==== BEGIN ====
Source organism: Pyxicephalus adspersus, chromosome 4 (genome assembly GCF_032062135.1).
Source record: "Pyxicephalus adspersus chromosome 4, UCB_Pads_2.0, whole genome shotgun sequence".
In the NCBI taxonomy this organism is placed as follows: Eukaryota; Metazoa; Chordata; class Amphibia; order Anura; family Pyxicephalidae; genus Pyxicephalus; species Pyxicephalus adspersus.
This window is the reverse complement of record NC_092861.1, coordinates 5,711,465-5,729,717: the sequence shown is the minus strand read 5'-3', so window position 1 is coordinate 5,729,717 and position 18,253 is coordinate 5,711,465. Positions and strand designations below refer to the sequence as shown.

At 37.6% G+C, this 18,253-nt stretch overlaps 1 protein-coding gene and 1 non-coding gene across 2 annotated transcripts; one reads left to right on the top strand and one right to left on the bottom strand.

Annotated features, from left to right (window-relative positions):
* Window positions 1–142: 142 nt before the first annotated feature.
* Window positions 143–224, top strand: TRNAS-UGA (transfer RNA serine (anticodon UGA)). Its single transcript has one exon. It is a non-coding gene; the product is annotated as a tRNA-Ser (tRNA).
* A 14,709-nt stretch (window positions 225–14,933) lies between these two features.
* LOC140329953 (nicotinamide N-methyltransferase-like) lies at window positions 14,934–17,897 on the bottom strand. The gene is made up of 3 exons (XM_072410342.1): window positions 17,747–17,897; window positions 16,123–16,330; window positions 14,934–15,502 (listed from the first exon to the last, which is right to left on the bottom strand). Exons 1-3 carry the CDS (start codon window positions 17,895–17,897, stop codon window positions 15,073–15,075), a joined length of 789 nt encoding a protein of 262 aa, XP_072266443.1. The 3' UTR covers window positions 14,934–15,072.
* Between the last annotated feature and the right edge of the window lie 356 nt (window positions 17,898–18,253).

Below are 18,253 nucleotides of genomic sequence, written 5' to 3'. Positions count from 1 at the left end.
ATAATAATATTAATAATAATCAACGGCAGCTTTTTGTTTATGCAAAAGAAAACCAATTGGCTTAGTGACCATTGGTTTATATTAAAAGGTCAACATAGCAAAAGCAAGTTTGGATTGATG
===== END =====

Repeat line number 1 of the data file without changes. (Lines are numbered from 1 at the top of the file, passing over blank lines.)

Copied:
Source organism: Pyxicephalus adspersus, chromosome 4 (genome assembly GCF_032062135.1).